It seems like yesterday that I was experiencing my first lap in Sony’s flagship Wipeout series. I’d just ejected my copy of Gex from my still new-smelling PS1 and decided to give the trip-hop racing game a try. As soon as those techno beats kicked in amongst a neon landscape, I knew I was hooked. Ever since than, I’ve picked up almost every launch Wipeout game Sony has released. Now, with the debut of the Playstation Vita, Studio Liverpool is taking its insanely fast combat racer to the powerful handheld. Having to follow Wipeout HD is a hardact, and while 2048 improves upon the formula in many aspects, it also falls well short of being the best Wipeout title.
2048 is a prequel to the whole Wipout franchise. Taking place before the first game on the original Playstation, you get to experience what the gentle beginnings of anti-gravity racing was like. The environments are way more urban than the sterile HD tracks players may be used to. You’ll often find yourself speeding through the grass of a city park or banking in between two skyscrapers on a levitating highway. The busier environments do clutter up the screen a bit, but the visual ambiance it creates is a winner. I vastly prefer the detailed city-scapes of 2048 over HD’s hyper-color saturated world. I especially think 2048’s tracks (which are separated into the first few years of racing) create a better narrative of progress and a much needed sense of diversity.
Now, where these new environments do hiccup are in the shortcuts. Throughout your racing you’ll come across plenty of small alleys and alternative routes to cut your time down, the problem is these shortcuts are always about half the original track’s size and hidden against steep turns and sudden forks. The standard tracks are manageable, if not a little crowded, but the awkward shortcut placement makes it gruesomely hard to swing in and successfully navigate the alternative routes in the already cramped circuits. This is especially damming in later races where the computer is flying through them, leaving you to air-brake into walls at 1000 mph while slowly sinking into last place.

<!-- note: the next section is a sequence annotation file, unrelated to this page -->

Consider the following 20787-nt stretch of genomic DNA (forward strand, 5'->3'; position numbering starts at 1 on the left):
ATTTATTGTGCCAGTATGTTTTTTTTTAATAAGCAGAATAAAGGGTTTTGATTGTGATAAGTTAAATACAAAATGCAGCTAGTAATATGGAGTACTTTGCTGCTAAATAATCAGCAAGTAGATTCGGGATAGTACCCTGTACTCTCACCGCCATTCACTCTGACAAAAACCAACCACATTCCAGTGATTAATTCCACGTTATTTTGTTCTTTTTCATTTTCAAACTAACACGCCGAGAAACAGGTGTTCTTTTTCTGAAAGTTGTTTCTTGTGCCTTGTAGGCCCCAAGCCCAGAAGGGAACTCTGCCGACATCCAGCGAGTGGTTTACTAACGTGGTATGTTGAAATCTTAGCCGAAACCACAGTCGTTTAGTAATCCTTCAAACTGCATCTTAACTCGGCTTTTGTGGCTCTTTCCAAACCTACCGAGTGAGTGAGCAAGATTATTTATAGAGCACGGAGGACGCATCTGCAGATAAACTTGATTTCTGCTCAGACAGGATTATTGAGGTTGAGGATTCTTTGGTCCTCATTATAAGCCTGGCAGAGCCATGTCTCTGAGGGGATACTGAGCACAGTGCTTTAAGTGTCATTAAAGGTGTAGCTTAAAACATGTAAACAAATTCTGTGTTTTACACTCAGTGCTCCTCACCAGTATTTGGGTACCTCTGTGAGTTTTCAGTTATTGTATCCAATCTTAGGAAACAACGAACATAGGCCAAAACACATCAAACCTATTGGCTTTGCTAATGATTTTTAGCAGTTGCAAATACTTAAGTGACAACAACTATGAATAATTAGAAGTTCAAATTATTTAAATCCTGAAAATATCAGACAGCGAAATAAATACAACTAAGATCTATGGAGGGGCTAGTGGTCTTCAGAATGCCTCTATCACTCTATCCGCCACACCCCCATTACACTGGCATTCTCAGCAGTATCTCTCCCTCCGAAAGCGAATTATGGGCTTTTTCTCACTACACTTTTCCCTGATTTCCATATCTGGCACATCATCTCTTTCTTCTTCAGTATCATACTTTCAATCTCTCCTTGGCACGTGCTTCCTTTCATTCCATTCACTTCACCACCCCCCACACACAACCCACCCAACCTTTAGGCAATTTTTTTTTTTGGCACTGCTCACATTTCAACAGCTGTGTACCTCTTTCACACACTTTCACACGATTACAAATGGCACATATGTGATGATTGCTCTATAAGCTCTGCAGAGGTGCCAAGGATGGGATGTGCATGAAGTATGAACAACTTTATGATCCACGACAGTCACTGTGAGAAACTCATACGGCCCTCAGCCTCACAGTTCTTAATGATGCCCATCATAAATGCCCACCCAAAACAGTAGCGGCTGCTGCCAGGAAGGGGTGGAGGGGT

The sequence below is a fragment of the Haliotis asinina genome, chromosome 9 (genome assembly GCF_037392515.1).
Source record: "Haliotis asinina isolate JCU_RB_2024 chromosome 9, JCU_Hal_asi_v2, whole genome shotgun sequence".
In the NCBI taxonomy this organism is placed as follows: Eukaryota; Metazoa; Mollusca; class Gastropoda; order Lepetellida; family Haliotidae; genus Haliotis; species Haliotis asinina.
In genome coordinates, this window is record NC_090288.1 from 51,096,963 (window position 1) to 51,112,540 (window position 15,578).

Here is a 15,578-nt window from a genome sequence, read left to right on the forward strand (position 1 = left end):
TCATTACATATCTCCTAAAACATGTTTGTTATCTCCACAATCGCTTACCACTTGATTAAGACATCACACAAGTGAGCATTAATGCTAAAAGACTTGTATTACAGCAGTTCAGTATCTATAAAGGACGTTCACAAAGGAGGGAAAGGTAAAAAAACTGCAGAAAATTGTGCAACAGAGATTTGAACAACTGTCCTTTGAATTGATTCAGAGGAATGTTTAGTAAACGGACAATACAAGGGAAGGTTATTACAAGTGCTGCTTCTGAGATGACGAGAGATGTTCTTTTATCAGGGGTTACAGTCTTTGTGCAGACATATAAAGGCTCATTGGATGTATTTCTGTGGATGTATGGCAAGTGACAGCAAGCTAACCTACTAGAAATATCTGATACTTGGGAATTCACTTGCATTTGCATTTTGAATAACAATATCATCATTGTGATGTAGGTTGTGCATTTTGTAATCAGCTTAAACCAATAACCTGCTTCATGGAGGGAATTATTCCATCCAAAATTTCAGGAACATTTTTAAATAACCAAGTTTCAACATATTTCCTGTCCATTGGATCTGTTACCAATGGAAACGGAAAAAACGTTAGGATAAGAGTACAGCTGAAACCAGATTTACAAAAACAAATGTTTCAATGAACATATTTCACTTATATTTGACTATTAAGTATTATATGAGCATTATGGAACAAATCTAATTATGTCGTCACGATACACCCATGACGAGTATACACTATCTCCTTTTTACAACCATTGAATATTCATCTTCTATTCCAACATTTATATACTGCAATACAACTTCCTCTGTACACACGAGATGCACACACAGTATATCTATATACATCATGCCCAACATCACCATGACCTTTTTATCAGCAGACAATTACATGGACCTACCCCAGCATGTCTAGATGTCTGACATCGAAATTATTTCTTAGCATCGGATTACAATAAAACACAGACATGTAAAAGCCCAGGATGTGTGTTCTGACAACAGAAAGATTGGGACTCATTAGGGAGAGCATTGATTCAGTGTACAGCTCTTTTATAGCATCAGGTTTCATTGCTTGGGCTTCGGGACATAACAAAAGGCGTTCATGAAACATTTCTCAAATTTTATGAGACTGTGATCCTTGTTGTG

At its core Wipeout is about going fast, and 2048 has speed in spades. While it doesn’t travel at the ultra-smooth 60fps that its PS3 counterpart does, I rarely found myself complaining about the frame rate or the appearance of speed in general. The handling is spot-on as long as you switch from the default “racer” controls to the familiar “wipeout” controls. It’s odd they didn’t give you the control scheme with air brake mechanics as a default seeing as it’s a must have to succeed. They also hide the option amongst the confusing menu system that will leave you scratching your head for the first section of the game.